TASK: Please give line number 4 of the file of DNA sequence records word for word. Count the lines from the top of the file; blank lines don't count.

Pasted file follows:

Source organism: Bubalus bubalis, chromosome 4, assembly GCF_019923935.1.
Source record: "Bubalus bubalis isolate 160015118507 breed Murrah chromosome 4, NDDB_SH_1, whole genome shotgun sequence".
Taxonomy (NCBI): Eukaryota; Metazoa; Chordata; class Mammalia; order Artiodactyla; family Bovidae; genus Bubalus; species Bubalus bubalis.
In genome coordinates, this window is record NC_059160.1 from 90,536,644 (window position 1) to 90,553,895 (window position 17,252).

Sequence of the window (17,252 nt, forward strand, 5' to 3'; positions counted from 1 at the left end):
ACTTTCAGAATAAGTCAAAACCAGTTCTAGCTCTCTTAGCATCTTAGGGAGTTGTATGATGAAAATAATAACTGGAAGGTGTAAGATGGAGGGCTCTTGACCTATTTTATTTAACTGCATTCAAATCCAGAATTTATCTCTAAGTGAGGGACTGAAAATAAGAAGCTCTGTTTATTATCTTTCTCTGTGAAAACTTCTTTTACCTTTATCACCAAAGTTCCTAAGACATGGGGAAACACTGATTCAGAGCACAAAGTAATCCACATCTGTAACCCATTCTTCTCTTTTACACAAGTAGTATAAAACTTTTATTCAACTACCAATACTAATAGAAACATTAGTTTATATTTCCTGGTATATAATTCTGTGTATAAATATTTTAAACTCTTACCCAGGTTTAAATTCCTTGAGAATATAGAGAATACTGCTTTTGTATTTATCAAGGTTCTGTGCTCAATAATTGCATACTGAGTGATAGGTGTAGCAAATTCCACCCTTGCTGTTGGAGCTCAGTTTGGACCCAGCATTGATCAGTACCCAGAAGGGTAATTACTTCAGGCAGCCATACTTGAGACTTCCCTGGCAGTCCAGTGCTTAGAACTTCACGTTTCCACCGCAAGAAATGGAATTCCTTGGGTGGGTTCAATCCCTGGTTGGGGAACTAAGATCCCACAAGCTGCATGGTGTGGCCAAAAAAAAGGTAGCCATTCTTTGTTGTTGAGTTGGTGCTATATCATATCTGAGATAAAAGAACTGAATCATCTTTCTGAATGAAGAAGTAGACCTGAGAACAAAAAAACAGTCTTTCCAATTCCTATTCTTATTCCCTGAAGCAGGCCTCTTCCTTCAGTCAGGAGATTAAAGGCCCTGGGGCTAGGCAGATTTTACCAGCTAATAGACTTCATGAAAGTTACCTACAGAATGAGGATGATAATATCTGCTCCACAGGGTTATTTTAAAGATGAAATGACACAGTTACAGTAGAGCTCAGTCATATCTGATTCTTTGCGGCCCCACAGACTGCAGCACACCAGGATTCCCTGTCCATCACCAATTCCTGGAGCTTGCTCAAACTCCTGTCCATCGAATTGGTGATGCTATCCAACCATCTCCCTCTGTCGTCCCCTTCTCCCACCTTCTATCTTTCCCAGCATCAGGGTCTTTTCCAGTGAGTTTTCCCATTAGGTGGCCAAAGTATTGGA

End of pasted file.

In genome coordinates, this window is record NC_059160.1 from 90,536,644 (window position 1) to 90,553,895 (window position 17,252).